MULTIMEDIA: CHICAGO CUBS IN NAPLES?
- AUDIO: Press conference announcing Chicago Cubs to say in Mesa (.mp3)
- PHOTOS: Gov. Crist on the Chicago Cubs
- PHOTOS: Cub mania hits Marco
- PHOTOS: Cubs spring training press conference
- PHOTOS: Chicago Cubs renderings
- CHAT: Editorial Board meeting with Cubs to Collier
- SPECIAL SECTION: Follow all the coverage at the exclusive naplesnews.com "Cubs-to-Naples" page
NAPLES — It’s not over yet.
Officials hoping to bring Chicago Cubs spring training to Collier County are still hopeful as the next deadline to keep the team in Mesa, Ariz., looms.
The city of Mesa has until today to get a financing plan in order to keep the Chicago Cubs in the area for spring training, according to a nonbinding agreement approved earlier this year.
If that deadline isn’t met, the team could end exclusive negotiations with Mesa and begin negotiations with a group of Naples investors hoping to bring the team to Collier County.
By Monday, the city of Mesa:
■ Must approve an agreement in compliance with the earlier, nonbinding agreement;
■ State legislation, meant to help fund the spring training facility, must be enacted;
■ Mesa City Council must call an election for Mesa voters to consider a ballot measure for the project.
Neither Mesa City Manager Chris Brady nor Mayor Scott Smith could be reached for comment on the city’s progress.
The city didn’t meet the legislative deadline, however. The Arizona Legislature adjourned April 30 without passing a measure needed to keep the team in the state.
Mesa officials in June announced a new financing plan for the project, though.
That plan includes a proposed increase in the city’s bed tax on hotel rooms and using city money from special funds that are fed from non-tax revenue sources, such as golf courses.
While Mesa officials have said they believe this new plan is within the constraints of the agreement, Collier officials aren’t so sure.
“The mayor of Mesa is taking the position that their newest proposal meets the conditions of the original (agreement),” said Craig Bouchard, vice chairman of Esmark Inc., one of the two private companies trying to bring the team to Naples. “Our interpretation is that it does not ... therefore, we are back to square one.”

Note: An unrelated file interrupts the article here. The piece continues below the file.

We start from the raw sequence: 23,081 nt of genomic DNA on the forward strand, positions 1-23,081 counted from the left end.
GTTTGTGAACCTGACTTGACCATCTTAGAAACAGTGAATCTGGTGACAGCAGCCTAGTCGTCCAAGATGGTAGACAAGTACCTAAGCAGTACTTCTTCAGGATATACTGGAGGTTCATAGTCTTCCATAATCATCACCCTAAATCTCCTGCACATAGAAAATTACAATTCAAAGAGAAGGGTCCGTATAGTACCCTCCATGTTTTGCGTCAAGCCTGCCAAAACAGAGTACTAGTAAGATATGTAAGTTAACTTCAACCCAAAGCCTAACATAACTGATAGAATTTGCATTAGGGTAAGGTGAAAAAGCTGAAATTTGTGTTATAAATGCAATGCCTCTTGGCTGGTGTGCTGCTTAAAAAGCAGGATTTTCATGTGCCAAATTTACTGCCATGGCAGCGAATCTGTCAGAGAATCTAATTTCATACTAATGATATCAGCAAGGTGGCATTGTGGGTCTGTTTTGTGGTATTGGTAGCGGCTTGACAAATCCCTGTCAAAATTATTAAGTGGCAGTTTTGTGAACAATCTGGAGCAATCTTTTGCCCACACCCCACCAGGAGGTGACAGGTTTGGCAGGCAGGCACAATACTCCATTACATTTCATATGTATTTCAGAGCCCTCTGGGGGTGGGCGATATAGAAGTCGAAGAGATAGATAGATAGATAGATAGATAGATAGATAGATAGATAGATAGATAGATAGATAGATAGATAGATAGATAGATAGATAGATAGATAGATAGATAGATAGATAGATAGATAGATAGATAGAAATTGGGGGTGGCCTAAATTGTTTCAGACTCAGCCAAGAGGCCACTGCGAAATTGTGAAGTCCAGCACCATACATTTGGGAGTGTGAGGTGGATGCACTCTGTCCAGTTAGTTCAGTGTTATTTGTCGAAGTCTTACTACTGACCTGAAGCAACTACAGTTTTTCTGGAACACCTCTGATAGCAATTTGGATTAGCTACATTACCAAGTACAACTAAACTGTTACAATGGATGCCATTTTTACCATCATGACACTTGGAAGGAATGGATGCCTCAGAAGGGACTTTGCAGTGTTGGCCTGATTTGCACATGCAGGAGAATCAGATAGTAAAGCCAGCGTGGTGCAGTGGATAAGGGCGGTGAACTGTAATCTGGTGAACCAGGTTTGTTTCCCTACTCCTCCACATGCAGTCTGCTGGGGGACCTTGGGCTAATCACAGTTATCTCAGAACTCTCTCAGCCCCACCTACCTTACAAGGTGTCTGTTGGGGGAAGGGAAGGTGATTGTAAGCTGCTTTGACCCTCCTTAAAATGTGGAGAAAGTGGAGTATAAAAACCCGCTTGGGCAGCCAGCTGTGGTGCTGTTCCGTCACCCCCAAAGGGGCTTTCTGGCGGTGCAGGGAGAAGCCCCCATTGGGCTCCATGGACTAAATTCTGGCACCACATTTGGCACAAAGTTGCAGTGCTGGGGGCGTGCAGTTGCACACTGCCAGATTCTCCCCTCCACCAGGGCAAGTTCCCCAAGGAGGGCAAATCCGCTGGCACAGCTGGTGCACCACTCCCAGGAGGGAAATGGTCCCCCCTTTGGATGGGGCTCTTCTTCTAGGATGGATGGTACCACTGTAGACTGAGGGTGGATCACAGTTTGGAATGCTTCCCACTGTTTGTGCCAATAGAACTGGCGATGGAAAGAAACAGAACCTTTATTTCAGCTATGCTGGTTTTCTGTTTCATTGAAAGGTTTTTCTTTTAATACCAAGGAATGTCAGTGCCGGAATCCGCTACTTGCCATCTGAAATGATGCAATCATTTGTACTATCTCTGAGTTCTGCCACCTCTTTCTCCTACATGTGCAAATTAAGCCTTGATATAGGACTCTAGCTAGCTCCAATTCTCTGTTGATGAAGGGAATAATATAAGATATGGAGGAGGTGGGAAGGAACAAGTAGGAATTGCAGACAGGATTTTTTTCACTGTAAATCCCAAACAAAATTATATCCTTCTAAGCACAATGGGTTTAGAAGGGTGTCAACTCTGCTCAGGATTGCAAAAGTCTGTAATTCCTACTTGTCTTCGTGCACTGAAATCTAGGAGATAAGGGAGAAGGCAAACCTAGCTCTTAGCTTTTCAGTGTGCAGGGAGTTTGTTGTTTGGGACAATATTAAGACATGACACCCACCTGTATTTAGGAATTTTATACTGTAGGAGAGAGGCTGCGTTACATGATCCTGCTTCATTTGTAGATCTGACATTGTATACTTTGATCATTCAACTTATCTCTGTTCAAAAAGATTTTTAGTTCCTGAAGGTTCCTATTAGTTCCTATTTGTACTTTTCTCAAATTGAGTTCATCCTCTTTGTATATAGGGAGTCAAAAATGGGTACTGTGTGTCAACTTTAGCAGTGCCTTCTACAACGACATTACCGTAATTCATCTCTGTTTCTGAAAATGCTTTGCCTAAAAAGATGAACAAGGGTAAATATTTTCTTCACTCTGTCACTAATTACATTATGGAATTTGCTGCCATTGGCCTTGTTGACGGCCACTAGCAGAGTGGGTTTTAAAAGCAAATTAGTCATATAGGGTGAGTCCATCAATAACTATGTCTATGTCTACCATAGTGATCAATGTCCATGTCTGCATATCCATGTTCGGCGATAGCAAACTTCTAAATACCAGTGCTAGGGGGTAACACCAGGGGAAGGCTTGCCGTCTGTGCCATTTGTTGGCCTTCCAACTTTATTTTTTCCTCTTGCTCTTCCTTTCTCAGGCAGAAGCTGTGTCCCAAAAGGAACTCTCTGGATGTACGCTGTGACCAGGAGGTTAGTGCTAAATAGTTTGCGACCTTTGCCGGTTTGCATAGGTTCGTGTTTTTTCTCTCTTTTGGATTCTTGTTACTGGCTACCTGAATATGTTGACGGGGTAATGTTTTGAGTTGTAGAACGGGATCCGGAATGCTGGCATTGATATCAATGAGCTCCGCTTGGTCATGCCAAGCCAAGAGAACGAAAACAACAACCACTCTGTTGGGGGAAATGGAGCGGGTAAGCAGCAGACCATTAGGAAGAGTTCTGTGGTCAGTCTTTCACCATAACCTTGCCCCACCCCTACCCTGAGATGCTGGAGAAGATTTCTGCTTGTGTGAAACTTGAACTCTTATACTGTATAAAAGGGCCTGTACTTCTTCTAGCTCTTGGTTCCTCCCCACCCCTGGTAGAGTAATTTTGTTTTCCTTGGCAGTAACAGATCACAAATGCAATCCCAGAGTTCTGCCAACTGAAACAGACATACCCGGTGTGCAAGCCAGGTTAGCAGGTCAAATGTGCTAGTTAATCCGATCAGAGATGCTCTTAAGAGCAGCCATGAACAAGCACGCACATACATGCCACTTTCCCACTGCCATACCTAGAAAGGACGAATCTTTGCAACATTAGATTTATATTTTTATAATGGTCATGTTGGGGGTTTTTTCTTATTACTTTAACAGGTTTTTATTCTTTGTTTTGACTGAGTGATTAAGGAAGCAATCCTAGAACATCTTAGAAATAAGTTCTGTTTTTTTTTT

Peter Chase, a spokesman for the Chicago Cubs, said the team declined to comment on the agreement “at this particular time.”
Naples-based Fifth Avenue Advisors and Chicago-based Esmark Inc. teamed up last year to try to bring the team to Collier County.
The group also said it saw the potential for a public-private partnership, and the project could have been a beneficiary of tourism taxes.
“Our proposal has a foundation of private equity with no real estate or sales taxes paid by the citizens of Collier County,” Bouchard said Friday. “Our proposal will revive Fifth Avenue South and Third (Street South) while adding money to the coffers of the (tourist development council) which can be used for our beaches and museums.”
The team has trained in Mesa for more than 50 years, and announced in January plans to stay there for spring training rather than relocate to Collier County.
That decision, however, is contingent on Mesa securing the funding to build a new $84 million spring training complex.
While Mesa’s newest proposal takes a page from Collier’s book with the use of tourism taxes, the financing plan also includes selling some city-owned rural property in Pinal County. Revenue generated from those sales would be available to replenish the special funds.
Mesa officials said in June that increased property or sales taxes didn’t factor in to the proposal. But Bouchard said the sale of public property is tantamount to using public dollars.
“The Mesa proposal is to sell valuable land owned by their taxpayers to build the Cubs a stadium,” Bouchard said. “As a taxpayer myself, I like our proposal better.”
The city of Mesa isn’t letting any possible roadblocks stand in the way of keeping the Cubs, though.
The city is continuing the search for a new spring training home for the team.
Williams-Gateway, downtown and the westside are some of the Mesa sites that could become the team’s new home.
While the search was narrowed to two eastside locations, Smith has said the site selection process has expanded to include all areas of the city.
This isn’t the last obstacle the city will face if exclusive negotiations continue.
Mesa voters soon will be asked to approve two Cubs-related money issues. The first would increase the bed tax to 5 percent, while the second would allow the city to spend more than $1.5 million on a sports or entertainment venue.
Both of those issues are expected to be on the ballot in November.
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The Associated Press contributed this report.